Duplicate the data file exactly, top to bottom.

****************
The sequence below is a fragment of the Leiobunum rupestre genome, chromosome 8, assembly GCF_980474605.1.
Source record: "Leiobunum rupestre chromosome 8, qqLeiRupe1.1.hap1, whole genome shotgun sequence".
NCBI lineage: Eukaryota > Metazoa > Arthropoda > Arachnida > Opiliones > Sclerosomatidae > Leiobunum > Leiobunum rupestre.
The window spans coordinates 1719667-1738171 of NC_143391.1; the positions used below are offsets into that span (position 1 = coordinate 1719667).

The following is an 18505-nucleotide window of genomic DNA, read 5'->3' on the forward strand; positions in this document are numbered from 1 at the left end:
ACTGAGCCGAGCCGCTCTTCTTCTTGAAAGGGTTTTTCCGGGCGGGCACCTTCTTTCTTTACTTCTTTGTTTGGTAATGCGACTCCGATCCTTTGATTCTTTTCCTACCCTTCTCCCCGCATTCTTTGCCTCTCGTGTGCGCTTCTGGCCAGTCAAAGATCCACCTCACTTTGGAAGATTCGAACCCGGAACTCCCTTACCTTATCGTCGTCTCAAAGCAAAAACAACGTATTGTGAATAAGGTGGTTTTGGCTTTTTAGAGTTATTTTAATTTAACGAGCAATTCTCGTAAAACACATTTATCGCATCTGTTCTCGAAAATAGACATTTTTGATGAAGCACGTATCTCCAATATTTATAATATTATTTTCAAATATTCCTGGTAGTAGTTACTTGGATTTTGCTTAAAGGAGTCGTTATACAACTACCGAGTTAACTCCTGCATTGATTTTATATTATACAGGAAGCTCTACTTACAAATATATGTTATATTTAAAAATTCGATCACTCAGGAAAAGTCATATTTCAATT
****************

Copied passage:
The sequence below is a fragment of the Leiobunum rupestre genome, chromosome 8, assembly GCF_980474605.1.
Source record: "Leiobunum rupestre chromosome 8, qqLeiRupe1.1.hap1, whole genome shotgun sequence".
NCBI lineage: Eukaryota > Metazoa > Arthropoda > Arachnida > Opiliones > Sclerosomatidae > Leiobunum > Leiobunum rupestre.
The window spans coordinates 1719667-1738171 of NC_143391.1; the positions used below are offsets into that span (position 1 = coordinate 1719667).

The following is an 18505-nucleotide window of genomic DNA, read 5'->3' on the forward strand; positions in this document are numbered from 1 at the left end:
ACTGAGCCGAGCCGCTCTTCTTCTTGAAAGGGTTTTTCCGGGCGGGCACCTTCTTTCTTTACTTCTTTGTTTGGTAATGCGACTCCGATCCTTTGATTCTTTTCCTACCCTTCTCCCCGCATTCTTTGCCTCTCGTGTGCGCTTCTGGCCAGTCAAAGATCCACCTCACTTTGGAAGATTCGAACCCGGAACTCCCTTACCTTATCGTCGTCTCAAAGCAAAAACAACGTATTGTGAATAAGGTGGTTTTGGCTTTTTAGAGTTATTTTAATTTAACGAGCAATTCTCGTAAAACACATTTATCGCATCTGTTCTCGAAAATAGACATTTTTGATGAAGCACGTATCTCCAATATTTATAATATTATTTTCAAATATTCCTGGTAGTAGTTACTTGGATTTTGCTTAAAGGAGTCGTTATACAACTACCGAGTTAACTCCTGCATTGATTTTATATTATACAGGAAGCTCTACTTACAAATATATGTTATATTTAAAAATTCGATCACTCAGGAAAAGTCATATTTCAATT